Brenda L. Bass, PhD (Fellow ‘85-‘88), University of Utah, Salt Lake City

William M. Clemons, PhD (Fellow ‘02-‘04), California Institute of Technology, Pasadena

Tao Pan, PhD (Fellow ‘91-‘93), University of Chicago, Chicago

New Innovator Award:

Heather R. Christofk, PhD (Innovator ‘10-‘12), University of California, Los Angeles

Lea A. Goentoro, PhD (Fellow ‘07-‘10), California Institute of Technology, Pasadena


September 27, 2011

Peter S. Nelson, MD (Clinical Investigator Mentor, Damon Runyon Scholar ‘02-‘04) of Fred Hutchinson Cancer Research Center, Seattle, and colleagues, conducted the first comprehensive assessment of the genome of advanced, lethal prostate cancer. They discovered a number of recurrent genetic mutations common to advanced prostate cancer that may contribute to disease progression and resistance to commonly used therapies. The researchers hope that these findings will lead to development of new strategies for diagnosis and treatment. The study was published in the Proceedings of the National Academy of Sciences.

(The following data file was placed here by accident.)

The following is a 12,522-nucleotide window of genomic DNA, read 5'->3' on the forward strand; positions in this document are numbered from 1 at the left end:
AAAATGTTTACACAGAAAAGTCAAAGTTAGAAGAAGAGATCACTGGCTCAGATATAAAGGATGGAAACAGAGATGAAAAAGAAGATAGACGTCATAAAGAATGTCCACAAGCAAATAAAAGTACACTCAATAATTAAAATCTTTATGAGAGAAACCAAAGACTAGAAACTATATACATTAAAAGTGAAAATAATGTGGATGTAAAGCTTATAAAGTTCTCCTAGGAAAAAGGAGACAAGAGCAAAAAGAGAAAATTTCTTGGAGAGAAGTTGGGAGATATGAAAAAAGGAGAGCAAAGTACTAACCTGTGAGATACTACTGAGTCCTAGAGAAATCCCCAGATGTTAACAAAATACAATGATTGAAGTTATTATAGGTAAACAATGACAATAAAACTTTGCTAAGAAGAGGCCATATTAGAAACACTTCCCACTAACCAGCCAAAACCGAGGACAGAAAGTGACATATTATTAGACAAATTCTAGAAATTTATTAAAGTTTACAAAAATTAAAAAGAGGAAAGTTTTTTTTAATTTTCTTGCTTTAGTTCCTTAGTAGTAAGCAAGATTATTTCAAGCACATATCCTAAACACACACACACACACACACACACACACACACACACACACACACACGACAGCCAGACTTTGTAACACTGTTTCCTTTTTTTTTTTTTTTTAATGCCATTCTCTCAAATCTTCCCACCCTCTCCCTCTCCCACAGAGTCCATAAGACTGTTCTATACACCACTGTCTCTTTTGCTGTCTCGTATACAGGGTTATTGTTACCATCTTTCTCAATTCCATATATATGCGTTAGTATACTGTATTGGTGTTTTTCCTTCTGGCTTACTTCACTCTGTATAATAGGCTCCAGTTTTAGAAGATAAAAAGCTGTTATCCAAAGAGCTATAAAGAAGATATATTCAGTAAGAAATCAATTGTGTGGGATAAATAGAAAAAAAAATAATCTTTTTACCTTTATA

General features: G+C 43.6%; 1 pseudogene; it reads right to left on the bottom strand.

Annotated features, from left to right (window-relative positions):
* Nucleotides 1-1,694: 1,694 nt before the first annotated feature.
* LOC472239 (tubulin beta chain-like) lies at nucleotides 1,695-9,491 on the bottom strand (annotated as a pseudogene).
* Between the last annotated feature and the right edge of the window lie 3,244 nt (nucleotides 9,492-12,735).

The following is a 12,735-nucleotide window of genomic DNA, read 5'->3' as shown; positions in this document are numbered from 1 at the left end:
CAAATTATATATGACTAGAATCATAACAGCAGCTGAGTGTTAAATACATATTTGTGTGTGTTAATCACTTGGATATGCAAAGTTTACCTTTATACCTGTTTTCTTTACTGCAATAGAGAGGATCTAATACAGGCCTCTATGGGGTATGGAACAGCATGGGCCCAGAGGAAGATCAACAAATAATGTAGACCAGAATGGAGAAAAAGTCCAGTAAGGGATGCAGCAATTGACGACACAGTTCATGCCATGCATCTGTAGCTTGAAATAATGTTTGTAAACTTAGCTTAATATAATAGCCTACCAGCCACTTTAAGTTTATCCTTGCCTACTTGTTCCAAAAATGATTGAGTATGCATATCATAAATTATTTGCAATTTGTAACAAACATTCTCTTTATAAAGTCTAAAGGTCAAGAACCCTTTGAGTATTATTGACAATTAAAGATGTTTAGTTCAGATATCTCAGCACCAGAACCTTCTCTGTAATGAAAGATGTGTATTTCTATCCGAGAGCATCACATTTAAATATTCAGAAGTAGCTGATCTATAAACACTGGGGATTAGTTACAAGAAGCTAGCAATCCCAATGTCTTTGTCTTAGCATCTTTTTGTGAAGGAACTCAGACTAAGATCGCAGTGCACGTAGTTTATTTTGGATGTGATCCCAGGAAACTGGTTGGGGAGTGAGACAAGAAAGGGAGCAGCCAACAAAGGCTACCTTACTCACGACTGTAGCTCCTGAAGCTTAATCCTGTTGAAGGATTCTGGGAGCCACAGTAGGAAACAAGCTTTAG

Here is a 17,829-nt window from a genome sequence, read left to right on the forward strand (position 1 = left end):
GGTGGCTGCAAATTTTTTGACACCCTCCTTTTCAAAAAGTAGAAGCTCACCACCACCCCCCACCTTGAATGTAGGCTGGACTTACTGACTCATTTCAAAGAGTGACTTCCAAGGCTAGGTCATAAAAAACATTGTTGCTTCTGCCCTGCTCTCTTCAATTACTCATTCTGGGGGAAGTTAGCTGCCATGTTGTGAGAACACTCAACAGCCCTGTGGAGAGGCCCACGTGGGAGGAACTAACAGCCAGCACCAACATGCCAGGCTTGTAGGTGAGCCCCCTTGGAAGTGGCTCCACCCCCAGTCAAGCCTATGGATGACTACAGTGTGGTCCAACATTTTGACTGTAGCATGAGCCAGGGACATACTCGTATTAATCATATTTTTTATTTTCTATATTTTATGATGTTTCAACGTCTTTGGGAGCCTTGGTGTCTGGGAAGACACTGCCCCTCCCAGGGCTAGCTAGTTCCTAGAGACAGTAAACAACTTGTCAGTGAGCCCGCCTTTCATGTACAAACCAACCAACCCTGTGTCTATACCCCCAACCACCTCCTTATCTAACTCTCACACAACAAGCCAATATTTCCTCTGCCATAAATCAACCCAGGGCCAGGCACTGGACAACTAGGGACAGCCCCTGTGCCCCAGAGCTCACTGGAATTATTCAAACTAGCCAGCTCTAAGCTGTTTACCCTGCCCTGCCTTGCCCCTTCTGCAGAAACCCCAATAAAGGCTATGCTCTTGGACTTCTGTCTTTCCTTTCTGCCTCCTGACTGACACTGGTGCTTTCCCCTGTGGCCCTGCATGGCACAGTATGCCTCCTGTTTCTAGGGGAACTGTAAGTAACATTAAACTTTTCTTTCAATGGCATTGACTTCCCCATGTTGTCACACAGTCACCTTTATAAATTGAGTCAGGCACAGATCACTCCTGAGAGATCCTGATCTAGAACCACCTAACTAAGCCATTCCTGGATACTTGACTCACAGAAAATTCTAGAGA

September 20, 2011

Scott A. Armstrong, MD, PhD (Damon Runyon-Lilly Clinical Investigator ‘03-‘08) of Dana-Farber Cancer Institute and Children’s Hospital Boston, and Kornelia Polyak, MD, PhD (Clinical Investigator Award Committee Member) of Dana-Farber Cancer Institute, Boston, are two of this year’s recipients of the Paul Marks Prize for Cancer Research. The awards recognize three young investigators under the age of forty-six for their exceptionally innovative work that has helped to advance the field of cancer research. Dr. Armstrong is recognized for notable achievements in the fields of cancer stem cell research and genomics that have led to landmark findings pointing to potential new therapies for leukemia. Dr. Polyak is recognized for her pioneering genomic discoveries in normal and cancerous breast tissue and for her efforts to translate those findings into improved diagnostic and therapeutic approaches.